Hamilton County Democratic Party fields more than 30 candidates for fall election
Author: Samm Quinn
Hamilton County Democrats are lining up to run for office this year, a stark contrast to many past election years.
Mirroring trend nationwide, Indiana sees surge in female candidates
Source: Fox59 News
Author: Matt Smith
Nationally, more first-time women candidates are Democrats. In Indiana, the state party is looking to expand their footprint in a heavily Republican state where Republicans are still favored.
“It’s definitely an uphill battle,” Poonam Gill said, who’s running against House Speaker Brian Bosma. “This is really a starting point, and we’ll see where it takes us. I think it is also important that little girls out there see that they can do anything and be anything.”
Legislative special session wasteful, avoidable
Author: Poonam Gill
If you failed to get your job done on time, would you be at risk for losing it?
Our state elected officials believe someone else should pick up the tab for their mistakes. The GOP controlled legislature stuck taxpayers with more than $30,000 for an “emergency” special session that catered to special interests. With Republican super majorities controlling both chambers, there was no excuse for calling a special session.
That $30,000 could have paid annual textbook fees for more than 270 students, childcare costs for three kids, or pre-K tuition for four kids.
Lawmakers voted to suspend part of our state constitution and fast track legislation in one day – no amendments, no improvements, and no public comment needed.
Misplaced priorities and failed leadership have brought us to this point. There is a lack of balance in representation at our Statehouse where no one is held accountable for inefficiency and poor decision making. Out of touch career politicians who believe emergency special sessions are reserved for special interests only.
We need to bring balance back to our Statehouse, where all representatives will work together and create solutions that move Indiana forward. The super majority isn’t working for us, and it’s costing hardworking Hoosiers.
Asian Americans Run for Something: Poonam Gill | Candidate for IN House of Representatives, 88th District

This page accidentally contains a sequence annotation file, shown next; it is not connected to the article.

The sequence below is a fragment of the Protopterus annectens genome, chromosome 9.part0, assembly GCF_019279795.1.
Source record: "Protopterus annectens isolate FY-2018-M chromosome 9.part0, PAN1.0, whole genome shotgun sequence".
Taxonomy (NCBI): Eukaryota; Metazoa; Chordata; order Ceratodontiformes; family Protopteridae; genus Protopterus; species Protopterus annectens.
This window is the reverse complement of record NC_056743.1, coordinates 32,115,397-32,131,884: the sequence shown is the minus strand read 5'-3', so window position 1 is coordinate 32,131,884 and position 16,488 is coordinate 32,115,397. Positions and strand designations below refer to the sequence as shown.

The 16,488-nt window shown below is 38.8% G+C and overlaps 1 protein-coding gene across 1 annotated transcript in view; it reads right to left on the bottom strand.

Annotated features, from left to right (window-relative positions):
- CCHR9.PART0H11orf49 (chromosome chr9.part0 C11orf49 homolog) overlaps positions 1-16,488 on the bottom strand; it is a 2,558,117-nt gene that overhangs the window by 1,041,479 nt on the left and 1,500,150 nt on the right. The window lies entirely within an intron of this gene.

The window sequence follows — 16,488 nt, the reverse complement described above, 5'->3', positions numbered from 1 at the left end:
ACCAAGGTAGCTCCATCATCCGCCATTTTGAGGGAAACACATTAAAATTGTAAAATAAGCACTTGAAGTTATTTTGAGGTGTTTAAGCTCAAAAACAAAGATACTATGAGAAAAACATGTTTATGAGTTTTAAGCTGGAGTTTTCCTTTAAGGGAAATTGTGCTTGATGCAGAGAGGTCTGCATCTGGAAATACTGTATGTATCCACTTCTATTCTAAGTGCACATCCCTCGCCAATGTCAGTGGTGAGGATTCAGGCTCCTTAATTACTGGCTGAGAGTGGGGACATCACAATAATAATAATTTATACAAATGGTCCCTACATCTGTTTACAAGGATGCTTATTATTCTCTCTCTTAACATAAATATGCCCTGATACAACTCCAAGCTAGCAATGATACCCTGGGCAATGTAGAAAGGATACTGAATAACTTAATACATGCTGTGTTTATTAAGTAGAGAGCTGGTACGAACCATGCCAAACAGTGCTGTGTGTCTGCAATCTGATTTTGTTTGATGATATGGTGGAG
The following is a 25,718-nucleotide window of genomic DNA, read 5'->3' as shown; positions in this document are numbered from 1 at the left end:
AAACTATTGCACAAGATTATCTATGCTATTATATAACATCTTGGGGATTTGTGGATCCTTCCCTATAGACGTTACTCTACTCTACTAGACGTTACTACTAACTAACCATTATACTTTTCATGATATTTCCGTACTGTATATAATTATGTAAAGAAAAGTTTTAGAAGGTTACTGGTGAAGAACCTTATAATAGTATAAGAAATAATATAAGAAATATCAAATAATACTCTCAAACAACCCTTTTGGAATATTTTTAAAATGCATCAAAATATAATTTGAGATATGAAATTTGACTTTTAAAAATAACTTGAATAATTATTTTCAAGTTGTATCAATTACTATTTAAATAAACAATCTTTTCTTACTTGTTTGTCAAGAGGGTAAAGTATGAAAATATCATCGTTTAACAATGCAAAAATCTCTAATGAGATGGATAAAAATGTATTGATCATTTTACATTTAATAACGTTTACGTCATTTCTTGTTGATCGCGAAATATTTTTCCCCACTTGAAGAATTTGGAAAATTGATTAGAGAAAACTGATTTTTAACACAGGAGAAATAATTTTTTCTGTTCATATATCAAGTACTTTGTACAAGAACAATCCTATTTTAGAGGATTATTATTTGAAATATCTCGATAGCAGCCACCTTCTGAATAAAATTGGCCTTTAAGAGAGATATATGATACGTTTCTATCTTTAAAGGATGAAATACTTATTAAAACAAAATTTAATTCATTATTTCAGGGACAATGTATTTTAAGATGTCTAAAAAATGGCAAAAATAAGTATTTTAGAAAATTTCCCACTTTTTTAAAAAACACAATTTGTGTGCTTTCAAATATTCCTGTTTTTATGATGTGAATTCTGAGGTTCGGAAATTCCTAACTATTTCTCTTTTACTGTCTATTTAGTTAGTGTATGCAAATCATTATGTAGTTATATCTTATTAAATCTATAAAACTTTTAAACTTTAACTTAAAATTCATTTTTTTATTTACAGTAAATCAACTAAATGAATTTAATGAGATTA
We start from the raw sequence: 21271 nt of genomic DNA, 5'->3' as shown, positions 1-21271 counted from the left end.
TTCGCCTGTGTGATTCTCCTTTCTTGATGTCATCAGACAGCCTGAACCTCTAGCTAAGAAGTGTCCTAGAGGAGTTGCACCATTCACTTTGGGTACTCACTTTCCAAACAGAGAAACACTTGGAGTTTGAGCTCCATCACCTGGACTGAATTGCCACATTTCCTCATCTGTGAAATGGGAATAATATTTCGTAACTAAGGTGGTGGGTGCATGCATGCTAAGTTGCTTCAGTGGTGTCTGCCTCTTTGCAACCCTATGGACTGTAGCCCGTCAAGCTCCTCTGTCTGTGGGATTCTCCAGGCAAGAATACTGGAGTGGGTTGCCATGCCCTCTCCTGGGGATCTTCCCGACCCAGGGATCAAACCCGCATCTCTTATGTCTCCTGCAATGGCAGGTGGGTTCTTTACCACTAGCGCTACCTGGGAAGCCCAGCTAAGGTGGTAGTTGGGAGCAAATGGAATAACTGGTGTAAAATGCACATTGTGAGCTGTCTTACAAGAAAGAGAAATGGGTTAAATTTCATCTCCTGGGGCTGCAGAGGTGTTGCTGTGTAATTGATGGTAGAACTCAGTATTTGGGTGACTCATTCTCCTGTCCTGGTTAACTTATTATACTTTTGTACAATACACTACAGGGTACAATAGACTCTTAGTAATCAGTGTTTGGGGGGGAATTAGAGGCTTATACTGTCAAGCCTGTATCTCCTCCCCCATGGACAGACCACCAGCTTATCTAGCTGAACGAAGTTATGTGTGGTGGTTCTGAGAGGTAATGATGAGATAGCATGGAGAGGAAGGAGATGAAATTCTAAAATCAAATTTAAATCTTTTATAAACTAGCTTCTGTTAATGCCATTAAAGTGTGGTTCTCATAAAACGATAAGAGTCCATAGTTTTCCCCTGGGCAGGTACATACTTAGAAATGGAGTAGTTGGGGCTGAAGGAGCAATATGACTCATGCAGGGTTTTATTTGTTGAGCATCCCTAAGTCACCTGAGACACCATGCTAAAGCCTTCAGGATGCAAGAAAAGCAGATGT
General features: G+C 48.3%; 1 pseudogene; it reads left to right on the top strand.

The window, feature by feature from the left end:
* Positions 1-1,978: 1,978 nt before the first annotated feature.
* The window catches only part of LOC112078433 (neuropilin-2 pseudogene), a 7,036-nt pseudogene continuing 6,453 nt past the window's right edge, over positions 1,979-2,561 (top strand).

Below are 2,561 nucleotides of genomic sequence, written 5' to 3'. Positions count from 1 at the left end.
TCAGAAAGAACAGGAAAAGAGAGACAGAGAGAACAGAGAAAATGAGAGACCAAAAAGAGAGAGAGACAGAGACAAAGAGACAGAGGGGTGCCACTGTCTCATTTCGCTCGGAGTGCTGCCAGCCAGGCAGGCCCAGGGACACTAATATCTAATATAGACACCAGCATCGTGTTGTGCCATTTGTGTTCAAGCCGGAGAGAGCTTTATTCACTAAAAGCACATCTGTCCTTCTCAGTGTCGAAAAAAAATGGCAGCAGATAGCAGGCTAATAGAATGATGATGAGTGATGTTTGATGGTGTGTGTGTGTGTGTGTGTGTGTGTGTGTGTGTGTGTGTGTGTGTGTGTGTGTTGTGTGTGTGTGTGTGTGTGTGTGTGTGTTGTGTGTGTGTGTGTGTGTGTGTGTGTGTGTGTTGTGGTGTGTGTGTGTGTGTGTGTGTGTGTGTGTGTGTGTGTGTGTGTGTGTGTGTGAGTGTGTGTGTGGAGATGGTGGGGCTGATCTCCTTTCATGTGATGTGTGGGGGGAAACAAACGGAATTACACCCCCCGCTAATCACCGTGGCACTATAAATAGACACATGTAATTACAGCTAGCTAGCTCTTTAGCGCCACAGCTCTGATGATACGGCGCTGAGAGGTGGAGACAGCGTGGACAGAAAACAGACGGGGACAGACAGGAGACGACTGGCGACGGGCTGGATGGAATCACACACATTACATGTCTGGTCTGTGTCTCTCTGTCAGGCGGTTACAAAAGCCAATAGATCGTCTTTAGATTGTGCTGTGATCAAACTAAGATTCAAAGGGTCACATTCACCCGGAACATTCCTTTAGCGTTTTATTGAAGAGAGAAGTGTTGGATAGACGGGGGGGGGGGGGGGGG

This year, a record number of Asian Americans are running for public office at the local, state, and national level. Reappropriate has partnered with Run for Something — a non-profit launched in 2017 to support grassroots campaigns to elect progressive candidates — to profile these progressive Asian American candidates for higher office. Check back at Reappropriate throughout 2018 to learn more about these candidates and find out how you can get more involved in their campaigns.
What is your full name?
What office are you seeking?
Indiana House of Representatives, District 88. I am running unopposed in the Democratic primary and will then run in a competitive general election. Indiana is an open primary state.
Legislators Failed To Do Their Job
Author: Poonam Gill
Misplaced priorities. Overdue assignments. Failure to do the job. Excuses, excuses. You would think I’m talking about an errant middle schooler. No. I’m talking about our state elected officials: our legislature.
When bills for loan sharking and the outlawing of eyeball tattoos are introduced in the legislature, lawmakers are alarmingly out of touch. Their finger pointing and blame don’t go far when lawmakers had plenty of time to hear these bills — bills that did nothing to improve the lives of hardworking Hoosiers.
And when the legislative session came to a chaotic end, so did the bill that would have increased funding for school safety. Hoosier children deserve to grow up in a safe learning environment. This bill was a priority for the governor, and yet, lawmakers could not get it done.
With Republican supermajorities controlling both chambers, there is no excuse for calling a special session. This would cost taxpayers nearly $30,000 a day, according to a recent report in the IndyStar.
Working together, listening to one another, and creating solutions that improve the lives of Hoosier families – this is what our representatives should be doing.
Our state government is in the hands of career politicians who have been in office for decades. How does this “experience” serve Hoosiers, if lawmakers wait until the last minute and still can’t get it done? Our employers expect us to deliver on time. We should expect the same from our elected officials.
Hoosier Women Forward launches leadership training program for Democratic women
Author: Desiree Williams